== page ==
He doesn’t recognize him, Romanus hasn’t been following him, there is nothing suspicious about his car being towed (until later when it is, and meanwhile Segal hasn’t tied his car being towed to the coincidence of his being nearly kidnapped), and he doesn’t learn anything valuable from Romanus, though he does get Romanus nice Jensen Interceptor rather than the clunker he’s been driving.

   As far as I can tell, Romanus’s whole point in the film is so Segal’s character gets to drive that car.

   I had a Jensen in the seventies. It is worth at least a Richard Romanuses, I promise you.

   Of course. as you might imagine, Elliot and everyone is lying to Segal, and he begins to piece it together. Henke isn’t a Russian dissident, but an American CIA agent (why in the hell a CIA agent would pose as an anti-Soviet and live in Vancouver to spy on the Soviets is one of the bigger holes in the plot), and everyone but Segal knows that including the KGB Colonel who promptly kidnaps Segal and Raines and reveals his plot to assassinate Kosygin, for getting too friendly with the West, using the drugged CIA agent covered in explosives (and no, they never do explain how he is supposed to get close enough to blow up Kosygin since he is stoned out of his gourd) sitting in the doorway of a phony police helicopter (because the RCMP would never notice a stray helicopter while trying to protect a world leader or stop a staggering man wearing explosives from getting near a world leader).

   Raines and Segal escape from the farm where they are being held, and at least some suspense (about mid-film the director spends a pointless ten minutes as Segal goes from one Chinese restaurant to another looking for Elliot) kicks in as a race/chase ensues with cars zipping everywhere, quick cuts to the helicopter and drugged Henke, a whole Road Runner thing with Segal and the Soviet Colonel, and rooftop shootout between Segal, the Colonel, and the helicopter in downtown Vancouver, that, true to the quality of work Segal’s Shaver has shown up to now, ends with him murdering a CIA agent he could have stopped with a bullet to the knee.

   At one point he and Raines escape by causing a car wreck. He then takes the keys to the handcuffs from the dead driver and frees them, but does he take the gun the man almost certainly has — no, because if he had a gun, he could just shoot a couple of bad guys who are about to chase him. It’s that kind of brainless plotting that sabotages this at every turn.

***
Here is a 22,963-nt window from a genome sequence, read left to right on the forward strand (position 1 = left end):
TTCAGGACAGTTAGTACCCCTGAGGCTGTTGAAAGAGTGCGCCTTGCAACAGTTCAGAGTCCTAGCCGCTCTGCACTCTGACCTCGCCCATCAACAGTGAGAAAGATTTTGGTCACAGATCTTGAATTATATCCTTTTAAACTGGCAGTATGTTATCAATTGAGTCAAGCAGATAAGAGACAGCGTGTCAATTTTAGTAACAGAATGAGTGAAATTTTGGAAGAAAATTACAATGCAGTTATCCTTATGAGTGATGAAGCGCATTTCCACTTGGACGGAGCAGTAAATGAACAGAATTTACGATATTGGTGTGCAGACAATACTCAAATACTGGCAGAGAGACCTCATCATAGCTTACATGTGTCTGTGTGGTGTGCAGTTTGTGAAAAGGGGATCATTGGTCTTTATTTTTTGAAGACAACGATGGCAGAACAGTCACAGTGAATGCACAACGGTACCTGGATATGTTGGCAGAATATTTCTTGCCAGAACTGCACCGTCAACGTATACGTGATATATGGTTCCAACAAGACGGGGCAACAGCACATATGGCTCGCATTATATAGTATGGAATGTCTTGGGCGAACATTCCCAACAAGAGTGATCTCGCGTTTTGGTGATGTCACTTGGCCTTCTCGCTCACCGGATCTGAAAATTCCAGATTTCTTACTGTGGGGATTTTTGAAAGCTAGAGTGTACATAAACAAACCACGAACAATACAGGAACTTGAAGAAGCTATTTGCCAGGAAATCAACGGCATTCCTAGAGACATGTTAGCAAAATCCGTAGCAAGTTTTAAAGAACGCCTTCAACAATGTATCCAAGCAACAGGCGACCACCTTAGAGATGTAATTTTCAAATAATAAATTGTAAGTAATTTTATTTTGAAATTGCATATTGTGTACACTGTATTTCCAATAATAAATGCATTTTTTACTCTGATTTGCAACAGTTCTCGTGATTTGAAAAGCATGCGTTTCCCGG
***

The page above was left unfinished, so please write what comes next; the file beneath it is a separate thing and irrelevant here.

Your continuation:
When he hands his boss Donat the rifle he confiscated from another policeman at film’s end, I half expected Donat to shoot him. The man is a menace. Clouseau is more capable.

   Did I mention this movie makes some of the worse music choices in the history of suspense movies that work to sabotage an already confused and confusing story?

   I’m not sure what anyone thought they were doing. The whole movie is ugly. Literally they cannot find one attractive thing is all of Vancouver and the surrounding countryside. Even the ski lodge is photographed ugly.

   Segal is better than the material, but wasted, and the amateurish confused direction and screenplay are frankly terrible. Good actors are given underwritten dialogue with no motivation and much of what does happen in the film is stretched to the breaking point where it could have been covered in a few lines of decent exposition.

   About fifteen minutes of suspense at the end doesn’t excuse the fact that nothing, including the big chase, makes any sense at all. They don’t give the viewer the chance Russian roulette (that’s another problem, the title gives too much away) does in real life. They load this one with duds and fire them all at the unsuspecting audience.

   But other than that, I liked it.